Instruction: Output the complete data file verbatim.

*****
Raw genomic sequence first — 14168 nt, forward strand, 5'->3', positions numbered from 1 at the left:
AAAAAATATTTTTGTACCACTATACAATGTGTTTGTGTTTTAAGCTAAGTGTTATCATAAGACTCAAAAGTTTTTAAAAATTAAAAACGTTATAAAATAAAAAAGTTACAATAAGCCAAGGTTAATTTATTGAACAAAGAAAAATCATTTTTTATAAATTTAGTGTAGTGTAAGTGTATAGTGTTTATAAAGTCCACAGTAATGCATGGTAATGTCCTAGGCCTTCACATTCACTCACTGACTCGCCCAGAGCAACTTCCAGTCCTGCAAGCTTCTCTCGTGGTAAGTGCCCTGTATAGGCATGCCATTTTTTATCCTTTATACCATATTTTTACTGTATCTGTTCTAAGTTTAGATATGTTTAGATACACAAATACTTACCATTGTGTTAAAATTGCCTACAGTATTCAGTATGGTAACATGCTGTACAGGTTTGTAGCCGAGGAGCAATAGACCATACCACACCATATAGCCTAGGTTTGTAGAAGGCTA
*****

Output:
Raw genomic sequence first — 14168 nt, forward strand, 5'->3', positions numbered from 1 at the left:
AAAAAATATTTTTGTACCACTATACAATGTGTTTGTGTTTTAAGCTAAGTGTTATCATAAGACTCAAAAGTTTTTAAAAATTAAAAACGTTATAAAATAAAAAAGTTACAATAAGCCAAGGTTAATTTATTGAACAAAGAAAAATCATTTTTTATAAATTTAGTGTAGTGTAAGTGTATAGTGTTTATAAAGTCCACAGTAATGCATGGTAATGTCCTAGGCCTTCACATTCACTCACTGACTCGCCCAGAGCAACTTCCAGTCCTGCAAGCTTCTCTCGTGGTAAGTGCCCTGTATAGGCATGCCATTTTTTATCCTTTATACCATATTTTTACTGTATCTGTTCTAAGTTTAGATATGTTTAGATACACAAATACTTACCATTGTGTTAAAATTGCCTACAGTATTCAGTATGGTAACATGCTGTACAGGTTTGTAGCCGAGGAGCAATAGACCATACCACACCATATAGCCTAGGTTTGTAGAAGGCTA